Nov 28



Confederate Major General Henry Heth was wounded by the tree to which this stump belongs on the afternoon of July 1, 1863. This view was taken facing northwest at approximately 12:00 PM on Friday, November 28, 2008.

Confederate Major-General Henry Heth was wounded on July 1, 1863 as he advanced with his men through McPherson’s Woods/Herbst Woods/Reynolds’ Woods on the western arm of McPherson’s Ridge. The tree marking the location where he was wounded has been cut down, but the stump remains at the north edge of the woods.



Major-General Henry Heth is best remembered for sending James J. Pettigrew’s brigade to Gettysburg the morning of June 30, 1863, as he said in his report, to “search the town for army supplies (shoes especially) and return the same day.” In his memoirs, Heth also claimed that he heard of a large supply of shoes in town. Pettigrew found the town occupied by cavalry and returned to Cashtown. The morning of July 1st, Heth advanced with his whole division against what he thought was “cavalry, most probably supported by a brigade or two of infantry.” The Battle of Gettysburg began. Henry Heth graduated last in the West Point class of 1847, and his cousin, George Pickett, graduated last in the West Point class of 1846. This view was taken in the 1860s.



To get to the Heth Wounding Stump, drive on Stone Avenue past the John Burns statue, and the 84th New York (14th Brooklyn) marker. The Heth Wounding Stump is on the other (south) side of the wooden “worm” fence at the north edge of Herbst Woods/McPherson’s Woods/Reynolds’ Woods. This view was taken facing southwest at approximately 12:00 PM on Friday, November 28, 2008.



Stop your vehicle next to the monument to the 7th Wisconsin Infantry Regiment. This view was taken facing southwest at approximately 12:00 PM on Friday, November 28, 2008.



Cross Stone Avenue, and begin walking east on the south side of the worm fence. This view was taken facing northeast at approximately 12:00 PM on Friday, November 28, 2008.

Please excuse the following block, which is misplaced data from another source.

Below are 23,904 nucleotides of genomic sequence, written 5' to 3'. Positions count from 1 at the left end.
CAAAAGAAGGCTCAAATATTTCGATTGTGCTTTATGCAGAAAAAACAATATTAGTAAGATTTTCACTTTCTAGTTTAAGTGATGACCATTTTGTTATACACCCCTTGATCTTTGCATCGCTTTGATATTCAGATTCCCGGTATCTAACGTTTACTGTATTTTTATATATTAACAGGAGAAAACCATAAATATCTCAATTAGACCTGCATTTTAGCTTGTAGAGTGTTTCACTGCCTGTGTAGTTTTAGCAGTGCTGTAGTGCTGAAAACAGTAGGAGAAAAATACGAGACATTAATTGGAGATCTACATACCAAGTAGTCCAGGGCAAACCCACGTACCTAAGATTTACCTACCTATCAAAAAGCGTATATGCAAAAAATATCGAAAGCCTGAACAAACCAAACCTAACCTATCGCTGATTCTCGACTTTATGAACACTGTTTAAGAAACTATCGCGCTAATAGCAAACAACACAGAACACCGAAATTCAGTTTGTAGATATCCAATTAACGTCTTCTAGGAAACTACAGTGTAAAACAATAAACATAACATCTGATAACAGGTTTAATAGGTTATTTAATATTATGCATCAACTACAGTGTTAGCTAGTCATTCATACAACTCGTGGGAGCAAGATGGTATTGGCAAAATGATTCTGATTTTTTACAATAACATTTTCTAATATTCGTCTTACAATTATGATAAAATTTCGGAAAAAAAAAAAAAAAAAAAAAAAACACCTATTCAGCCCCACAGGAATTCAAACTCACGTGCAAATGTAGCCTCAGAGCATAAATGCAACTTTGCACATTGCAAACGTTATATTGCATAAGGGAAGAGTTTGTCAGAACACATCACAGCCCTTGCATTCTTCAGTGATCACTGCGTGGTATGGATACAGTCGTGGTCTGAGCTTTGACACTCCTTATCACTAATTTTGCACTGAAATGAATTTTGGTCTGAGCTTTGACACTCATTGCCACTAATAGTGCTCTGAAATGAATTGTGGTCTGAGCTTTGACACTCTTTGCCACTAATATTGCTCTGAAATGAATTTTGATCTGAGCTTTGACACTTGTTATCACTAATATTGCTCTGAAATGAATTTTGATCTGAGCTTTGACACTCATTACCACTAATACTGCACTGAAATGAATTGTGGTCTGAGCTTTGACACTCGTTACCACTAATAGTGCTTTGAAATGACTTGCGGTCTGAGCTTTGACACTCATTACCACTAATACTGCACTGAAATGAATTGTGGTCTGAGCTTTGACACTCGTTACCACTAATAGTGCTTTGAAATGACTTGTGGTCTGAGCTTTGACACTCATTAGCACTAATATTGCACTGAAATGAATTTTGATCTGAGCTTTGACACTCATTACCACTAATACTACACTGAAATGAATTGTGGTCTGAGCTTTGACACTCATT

The Heth Wounding Stump will be near the sixth section of the fence from Stone Avenue. This view was taken facing east at approximately 12:00 PM on Friday, November 28, 2008.



This used to be a large white oak tree, and it showed remnants of the cable to the old lightning arresting system. Approximately ten years ago the cable, not being grounded, allowed the tree to be struck by lightning. The lightning so severely damaged the tree, that for safety reasons, the National Park Service decided to cut it down. This view was taken facing east at approximately 12:00 PM on Friday, November 28, 2008.



Heth was wounded here the afternoon of July 1, 1863 when his division was advancing with Dorsey Pender’s division. This view was taken facing southwest at approximately 12:00 PM on Friday, November 28, 2008.



Heth witnessed the 26th North Carolina’s struggle with the 24th Michigan to the right (south) of this picture. Then the Confederates began to advance to the east arm of McPherson’s Ridge. The east arm of McPherson’s ridge is the green grass on the other (east) side of the worm fence running left to right (north to south) in this photograph. Seminary Ridge is in the distant background. This view was taken facing east at approximately 12:00 PM on Friday, November 28, 2008.



Heth would later claim that the shot which hit him came from the McPherson barn. This view was taken facing northeast at approximately 12:00 PM on Friday, November 28, 2008.



The shot hit Heth in the head, but was not fatal, as it was partially deflected by a large wad of papers that Heth had stuck in his hatband. He would be almost senseless for the remainder of the battle. The monument to the 7th Wisconsin is in the background. This view was taken facing west at approximately 12:00 PM on Friday, November 28, 2008.



According to War Department records General Heth returned to the field “around 1900 and pointed out the tree.” This view was taken facing northeast at approximately 12:00 PM on Friday, November 28, 2008.

See our previous posts on Gettysburg Witness Trees:

Pender Witness Tree Area on April 30, 2008,
Gibbon Witness Tree on May 27, 2008,
Honey Locust Tree Damage on August 10, 2008,
Sickles Witness Fence Damge on August 12, 2008,
McPherson Woods Witness Trees on August 16, 2008,
Arkansas Monument Witness Tree on August 27, 2008.
Farnsworth Charge Witness Tree on September 8, 2008.
Did the National Park Service Cut Down a Witness Tree on October 19, 2008,
Sickles’ Witness Tree on November 10, 2008.
Abraham Lincoln Baltimore Street Witness Tree on November 19, 2008.

See our post on the John Burns statue on March 27, 2008.


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